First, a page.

Your Questions: 'My dog whines and barks whenever my partner and I try to get intimate'
Cahal Milmo is the chief reporter of The Independent and has been with the paper since 2000. He was born in London and previously worked at the Press Association news agency. He has reported on assignment at home and abroad, including Rwanda, Sudan and Burkina Faso, the phone hacking scandal and the London Olympics. In his spare time he is a keen runner and cyclist, and keeps an allotment.
Saturday 02 April 2011
Q. I have a delicate problem: whenever my partner and I try to get intimate, my cocker spaniel starts to whine and bark, even though she's downstairs and we have our bedroom door shut. She likes my partner very much, even though my partner's only recently moved in. Jeff, via e-mail
A. This is a very personal subject so I will try to be gentle. Dogs are triggered by noise, if you get my drift, so you should try and move her as far away as possible from your bedroom.
The root of the problem is jealousy: you are spending time with someone else and not your dog. This type of admiration, however, is very unhealthy and you need to restore the balance there. Cocker spaniels can be difficult breeds, especially the red ones, so you may have your work cut out.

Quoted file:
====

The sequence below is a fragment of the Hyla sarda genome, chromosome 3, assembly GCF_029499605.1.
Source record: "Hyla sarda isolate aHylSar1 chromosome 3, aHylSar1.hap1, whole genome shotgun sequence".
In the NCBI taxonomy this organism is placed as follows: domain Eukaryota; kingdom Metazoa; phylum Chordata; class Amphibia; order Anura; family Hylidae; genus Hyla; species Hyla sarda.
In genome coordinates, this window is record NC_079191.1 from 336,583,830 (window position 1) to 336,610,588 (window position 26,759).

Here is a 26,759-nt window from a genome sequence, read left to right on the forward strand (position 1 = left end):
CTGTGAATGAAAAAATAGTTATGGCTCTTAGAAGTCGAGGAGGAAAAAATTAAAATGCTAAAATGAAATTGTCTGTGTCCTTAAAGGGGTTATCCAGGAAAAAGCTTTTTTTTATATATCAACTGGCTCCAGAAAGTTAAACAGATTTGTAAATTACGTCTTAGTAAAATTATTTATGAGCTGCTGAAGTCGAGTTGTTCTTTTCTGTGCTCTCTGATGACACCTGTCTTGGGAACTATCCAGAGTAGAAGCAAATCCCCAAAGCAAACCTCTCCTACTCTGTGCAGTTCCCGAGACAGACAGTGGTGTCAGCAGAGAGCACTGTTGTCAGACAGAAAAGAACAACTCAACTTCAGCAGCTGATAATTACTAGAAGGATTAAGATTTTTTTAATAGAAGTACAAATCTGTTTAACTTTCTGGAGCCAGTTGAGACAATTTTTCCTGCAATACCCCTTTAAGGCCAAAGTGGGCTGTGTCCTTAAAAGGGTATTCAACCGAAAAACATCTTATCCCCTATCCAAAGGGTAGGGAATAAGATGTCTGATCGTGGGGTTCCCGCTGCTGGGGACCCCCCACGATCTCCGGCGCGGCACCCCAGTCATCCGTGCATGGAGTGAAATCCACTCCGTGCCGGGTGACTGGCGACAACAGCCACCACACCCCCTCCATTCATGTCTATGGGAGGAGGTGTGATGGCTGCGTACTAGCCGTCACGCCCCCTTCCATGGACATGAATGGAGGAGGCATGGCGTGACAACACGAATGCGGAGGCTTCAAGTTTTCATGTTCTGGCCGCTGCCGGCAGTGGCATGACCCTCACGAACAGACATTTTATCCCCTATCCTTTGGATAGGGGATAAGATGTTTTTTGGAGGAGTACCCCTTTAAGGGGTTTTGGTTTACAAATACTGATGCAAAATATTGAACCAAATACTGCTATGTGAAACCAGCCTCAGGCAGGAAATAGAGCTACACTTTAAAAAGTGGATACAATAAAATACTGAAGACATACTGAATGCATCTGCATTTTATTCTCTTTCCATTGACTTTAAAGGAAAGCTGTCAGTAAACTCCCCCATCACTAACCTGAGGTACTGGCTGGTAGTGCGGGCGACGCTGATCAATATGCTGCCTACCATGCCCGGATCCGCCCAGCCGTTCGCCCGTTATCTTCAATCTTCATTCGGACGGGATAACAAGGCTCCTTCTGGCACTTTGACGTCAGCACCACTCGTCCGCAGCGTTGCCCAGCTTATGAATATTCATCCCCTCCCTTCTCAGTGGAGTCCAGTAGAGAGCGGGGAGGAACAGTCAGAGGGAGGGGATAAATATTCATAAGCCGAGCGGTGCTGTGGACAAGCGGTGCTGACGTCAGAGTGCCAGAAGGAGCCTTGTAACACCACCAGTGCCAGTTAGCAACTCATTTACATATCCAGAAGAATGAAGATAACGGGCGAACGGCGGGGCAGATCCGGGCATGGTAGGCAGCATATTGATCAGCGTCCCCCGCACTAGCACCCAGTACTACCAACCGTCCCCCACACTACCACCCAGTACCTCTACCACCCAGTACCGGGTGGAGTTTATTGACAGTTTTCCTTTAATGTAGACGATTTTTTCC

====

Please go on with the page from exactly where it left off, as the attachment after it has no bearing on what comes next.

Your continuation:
First things first – simple rules. You must go out of the door first; do not let your dog on the bed, the sofa or any furniture. She needs to learn her place at the bottom of the hierarchy.
If you and your partner are sitting on the sofa and you hold hands and your dog displays any unwanted behaviour, get up and leave the room, so it will show her that by crying or whining she will lose attention, not gain it.
You also need to get your partner involved and show that she's not the enemy. Get her to walk your dog, feed her, train her, or simply go to the park and play frisby with her.
One last point: dogs are very sensitive to clues, so make sure you are not giving her any. And give her plenty of exercise so she sleeps in the evening. Good luck!
Remember that if an animal shows signs of distress or discomfort, an early visit to the vet is always recommended
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